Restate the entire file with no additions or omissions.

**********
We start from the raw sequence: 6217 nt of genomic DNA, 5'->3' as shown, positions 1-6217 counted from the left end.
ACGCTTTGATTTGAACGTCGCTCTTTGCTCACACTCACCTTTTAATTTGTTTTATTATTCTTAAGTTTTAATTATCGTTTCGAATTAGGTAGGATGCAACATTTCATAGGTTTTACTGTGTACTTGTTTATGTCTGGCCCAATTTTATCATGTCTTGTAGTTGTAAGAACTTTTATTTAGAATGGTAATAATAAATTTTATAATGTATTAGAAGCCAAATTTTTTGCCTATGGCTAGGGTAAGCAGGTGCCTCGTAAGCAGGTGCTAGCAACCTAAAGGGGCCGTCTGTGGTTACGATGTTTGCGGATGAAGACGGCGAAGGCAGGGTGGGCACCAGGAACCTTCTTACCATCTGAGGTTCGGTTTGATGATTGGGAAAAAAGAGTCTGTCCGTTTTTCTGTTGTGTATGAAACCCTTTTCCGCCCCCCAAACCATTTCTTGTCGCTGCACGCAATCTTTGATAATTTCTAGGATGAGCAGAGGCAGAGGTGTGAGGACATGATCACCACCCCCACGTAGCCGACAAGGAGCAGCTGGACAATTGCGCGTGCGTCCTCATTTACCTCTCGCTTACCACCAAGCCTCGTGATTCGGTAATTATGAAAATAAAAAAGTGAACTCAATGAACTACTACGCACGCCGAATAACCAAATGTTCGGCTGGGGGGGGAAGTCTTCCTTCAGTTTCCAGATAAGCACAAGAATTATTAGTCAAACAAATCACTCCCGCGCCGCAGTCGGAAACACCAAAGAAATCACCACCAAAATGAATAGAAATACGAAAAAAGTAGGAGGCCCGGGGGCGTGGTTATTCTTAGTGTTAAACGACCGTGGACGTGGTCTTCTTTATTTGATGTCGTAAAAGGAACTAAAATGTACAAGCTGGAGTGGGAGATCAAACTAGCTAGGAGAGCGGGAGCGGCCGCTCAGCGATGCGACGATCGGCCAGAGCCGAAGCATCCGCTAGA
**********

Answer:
We start from the raw sequence: 6217 nt of genomic DNA, 5'->3' as shown, positions 1-6217 counted from the left end.
ACGCTTTGATTTGAACGTCGCTCTTTGCTCACACTCACCTTTTAATTTGTTTTATTATTCTTAAGTTTTAATTATCGTTTCGAATTAGGTAGGATGCAACATTTCATAGGTTTTACTGTGTACTTGTTTATGTCTGGCCCAATTTTATCATGTCTTGTAGTTGTAAGAACTTTTATTTAGAATGGTAATAATAAATTTTATAATGTATTAGAAGCCAAATTTTTTGCCTATGGCTAGGGTAAGCAGGTGCCTCGTAAGCAGGTGCTAGCAACCTAAAGGGGCCGTCTGTGGTTACGATGTTTGCGGATGAAGACGGCGAAGGCAGGGTGGGCACCAGGAACCTTCTTACCATCTGAGGTTCGGTTTGATGATTGGGAAAAAAGAGTCTGTCCGTTTTTCTGTTGTGTATGAAACCCTTTTCCGCCCCCCAAACCATTTCTTGTCGCTGCACGCAATCTTTGATAATTTCTAGGATGAGCAGAGGCAGAGGTGTGAGGACATGATCACCACCCCCACGTAGCCGACAAGGAGCAGCTGGACAATTGCGCGTGCGTCCTCATTTACCTCTCGCTTACCACCAAGCCTCGTGATTCGGTAATTATGAAAATAAAAAAGTGAACTCAATGAACTACTACGCACGCCGAATAACCAAATGTTCGGCTGGGGGGGGAAGTCTTCCTTCAGTTTCCAGATAAGCACAAGAATTATTAGTCAAACAAATCACTCCCGCGCCGCAGTCGGAAACACCAAAGAAATCACCACCAAAATGAATAGAAATACGAAAAAAGTAGGAGGCCCGGGGGCGTGGTTATTCTTAGTGTTAAACGACCGTGGACGTGGTCTTCTTTATTTGATGTCGTAAAAGGAACTAAAATGTACAAGCTGGAGTGGGAGATCAAACTAGCTAGGAGAGCGGGAGCGGCCGCTCAGCGATGCGACGATCGGCCAGAGCCGAAGCATCCGCTAGA